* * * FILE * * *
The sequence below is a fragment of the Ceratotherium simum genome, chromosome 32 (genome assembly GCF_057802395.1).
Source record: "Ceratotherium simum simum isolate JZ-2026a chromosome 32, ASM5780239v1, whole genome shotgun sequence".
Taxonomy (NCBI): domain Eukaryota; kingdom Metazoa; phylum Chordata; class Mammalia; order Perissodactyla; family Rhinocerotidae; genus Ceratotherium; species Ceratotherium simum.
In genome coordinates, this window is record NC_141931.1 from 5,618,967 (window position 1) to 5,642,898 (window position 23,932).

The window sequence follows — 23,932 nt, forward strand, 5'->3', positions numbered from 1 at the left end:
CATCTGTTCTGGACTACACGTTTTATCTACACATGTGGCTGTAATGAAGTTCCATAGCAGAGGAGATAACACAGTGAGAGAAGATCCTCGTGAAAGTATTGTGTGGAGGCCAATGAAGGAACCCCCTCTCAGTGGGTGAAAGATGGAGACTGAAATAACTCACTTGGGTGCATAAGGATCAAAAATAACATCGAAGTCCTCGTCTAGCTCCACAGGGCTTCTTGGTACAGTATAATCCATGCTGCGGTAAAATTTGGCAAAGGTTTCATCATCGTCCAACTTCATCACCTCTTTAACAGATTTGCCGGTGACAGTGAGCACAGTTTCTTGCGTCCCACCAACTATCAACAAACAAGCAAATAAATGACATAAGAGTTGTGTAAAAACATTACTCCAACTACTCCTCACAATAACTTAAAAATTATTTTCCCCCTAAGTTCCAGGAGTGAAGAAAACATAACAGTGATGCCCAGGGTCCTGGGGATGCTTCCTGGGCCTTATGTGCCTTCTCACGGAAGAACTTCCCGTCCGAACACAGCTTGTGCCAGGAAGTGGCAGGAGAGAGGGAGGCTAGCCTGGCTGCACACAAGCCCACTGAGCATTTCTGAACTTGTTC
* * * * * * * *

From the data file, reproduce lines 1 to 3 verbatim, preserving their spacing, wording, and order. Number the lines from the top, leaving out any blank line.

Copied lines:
The sequence below is a fragment of the Ceratotherium simum genome, chromosome 32 (genome assembly GCF_057802395.1).
Source record: "Ceratotherium simum simum isolate JZ-2026a chromosome 32, ASM5780239v1, whole genome shotgun sequence".
Taxonomy (NCBI): domain Eukaryota; kingdom Metazoa; phylum Chordata; class Mammalia; order Perissodactyla; family Rhinocerotidae; genus Ceratotherium; species Ceratotherium simum.